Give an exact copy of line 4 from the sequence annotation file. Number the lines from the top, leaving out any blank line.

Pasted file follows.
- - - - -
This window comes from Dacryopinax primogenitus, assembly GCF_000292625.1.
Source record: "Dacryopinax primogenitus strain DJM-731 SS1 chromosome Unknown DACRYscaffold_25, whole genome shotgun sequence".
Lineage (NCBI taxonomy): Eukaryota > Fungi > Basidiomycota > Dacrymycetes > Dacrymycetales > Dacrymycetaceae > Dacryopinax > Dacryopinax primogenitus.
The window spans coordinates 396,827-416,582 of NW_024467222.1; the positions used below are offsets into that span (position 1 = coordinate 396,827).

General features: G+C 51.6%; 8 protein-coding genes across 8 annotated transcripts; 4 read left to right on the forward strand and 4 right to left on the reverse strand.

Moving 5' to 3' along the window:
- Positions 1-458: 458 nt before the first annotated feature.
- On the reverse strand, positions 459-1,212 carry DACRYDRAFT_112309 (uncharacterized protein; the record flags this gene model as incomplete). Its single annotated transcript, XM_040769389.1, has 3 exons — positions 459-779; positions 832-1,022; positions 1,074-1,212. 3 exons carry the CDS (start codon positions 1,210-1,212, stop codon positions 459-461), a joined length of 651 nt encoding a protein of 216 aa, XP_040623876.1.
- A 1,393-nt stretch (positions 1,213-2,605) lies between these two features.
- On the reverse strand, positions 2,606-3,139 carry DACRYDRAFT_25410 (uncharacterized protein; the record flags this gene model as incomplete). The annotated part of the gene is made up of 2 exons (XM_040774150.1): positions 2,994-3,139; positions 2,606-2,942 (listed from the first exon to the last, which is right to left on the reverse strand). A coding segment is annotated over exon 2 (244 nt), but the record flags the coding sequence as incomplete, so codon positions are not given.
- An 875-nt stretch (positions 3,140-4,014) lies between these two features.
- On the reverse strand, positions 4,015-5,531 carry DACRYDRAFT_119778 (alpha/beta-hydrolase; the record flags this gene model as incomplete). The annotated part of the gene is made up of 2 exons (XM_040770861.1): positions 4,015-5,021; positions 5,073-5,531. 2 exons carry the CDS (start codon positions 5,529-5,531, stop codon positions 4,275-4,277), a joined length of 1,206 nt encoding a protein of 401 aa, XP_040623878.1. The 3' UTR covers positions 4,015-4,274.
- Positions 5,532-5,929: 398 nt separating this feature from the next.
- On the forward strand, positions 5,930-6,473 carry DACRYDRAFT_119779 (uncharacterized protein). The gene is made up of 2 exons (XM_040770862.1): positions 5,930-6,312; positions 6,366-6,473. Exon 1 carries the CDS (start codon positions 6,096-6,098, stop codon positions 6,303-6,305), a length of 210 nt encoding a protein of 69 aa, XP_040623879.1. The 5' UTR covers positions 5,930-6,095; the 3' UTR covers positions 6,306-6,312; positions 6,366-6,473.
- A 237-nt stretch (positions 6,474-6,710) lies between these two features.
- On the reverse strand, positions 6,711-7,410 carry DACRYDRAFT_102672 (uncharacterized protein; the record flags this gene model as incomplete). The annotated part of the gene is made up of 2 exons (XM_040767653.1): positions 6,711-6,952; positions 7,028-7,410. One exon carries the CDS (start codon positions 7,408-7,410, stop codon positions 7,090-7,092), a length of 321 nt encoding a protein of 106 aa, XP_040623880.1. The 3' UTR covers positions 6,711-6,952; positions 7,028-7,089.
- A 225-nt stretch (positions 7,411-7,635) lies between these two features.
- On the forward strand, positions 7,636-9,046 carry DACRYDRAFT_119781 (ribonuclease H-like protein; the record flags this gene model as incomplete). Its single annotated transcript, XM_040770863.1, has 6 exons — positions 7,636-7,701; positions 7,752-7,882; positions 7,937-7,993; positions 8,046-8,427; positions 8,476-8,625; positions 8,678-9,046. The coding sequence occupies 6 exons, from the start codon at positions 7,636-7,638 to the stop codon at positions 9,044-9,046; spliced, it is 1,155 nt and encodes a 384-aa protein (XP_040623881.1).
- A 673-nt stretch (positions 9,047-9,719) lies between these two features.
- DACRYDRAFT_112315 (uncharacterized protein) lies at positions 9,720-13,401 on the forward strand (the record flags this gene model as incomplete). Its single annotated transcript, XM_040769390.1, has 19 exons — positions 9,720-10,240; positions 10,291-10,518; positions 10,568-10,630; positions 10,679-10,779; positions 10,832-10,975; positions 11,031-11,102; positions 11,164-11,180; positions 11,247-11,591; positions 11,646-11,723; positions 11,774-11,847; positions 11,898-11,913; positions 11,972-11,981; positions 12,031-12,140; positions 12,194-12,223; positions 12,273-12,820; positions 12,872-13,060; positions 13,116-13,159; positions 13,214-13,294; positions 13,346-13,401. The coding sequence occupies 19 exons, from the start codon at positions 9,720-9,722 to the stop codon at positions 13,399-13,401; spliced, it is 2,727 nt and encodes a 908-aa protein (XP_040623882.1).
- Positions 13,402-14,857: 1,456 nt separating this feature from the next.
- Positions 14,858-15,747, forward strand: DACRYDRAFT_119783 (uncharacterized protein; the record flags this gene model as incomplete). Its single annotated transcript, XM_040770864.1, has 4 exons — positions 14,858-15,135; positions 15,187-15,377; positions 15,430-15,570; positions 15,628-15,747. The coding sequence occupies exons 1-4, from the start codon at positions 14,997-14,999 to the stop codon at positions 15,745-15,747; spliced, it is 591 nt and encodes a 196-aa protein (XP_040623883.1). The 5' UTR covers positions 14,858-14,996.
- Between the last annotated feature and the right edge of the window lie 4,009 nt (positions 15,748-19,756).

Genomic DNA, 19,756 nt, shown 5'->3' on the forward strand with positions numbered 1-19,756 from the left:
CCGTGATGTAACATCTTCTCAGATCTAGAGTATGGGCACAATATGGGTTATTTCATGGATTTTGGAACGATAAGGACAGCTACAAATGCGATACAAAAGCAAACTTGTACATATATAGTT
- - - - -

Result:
The window spans coordinates 396,827-416,582 of NW_024467222.1; the positions used below are offsets into that span (position 1 = coordinate 396,827).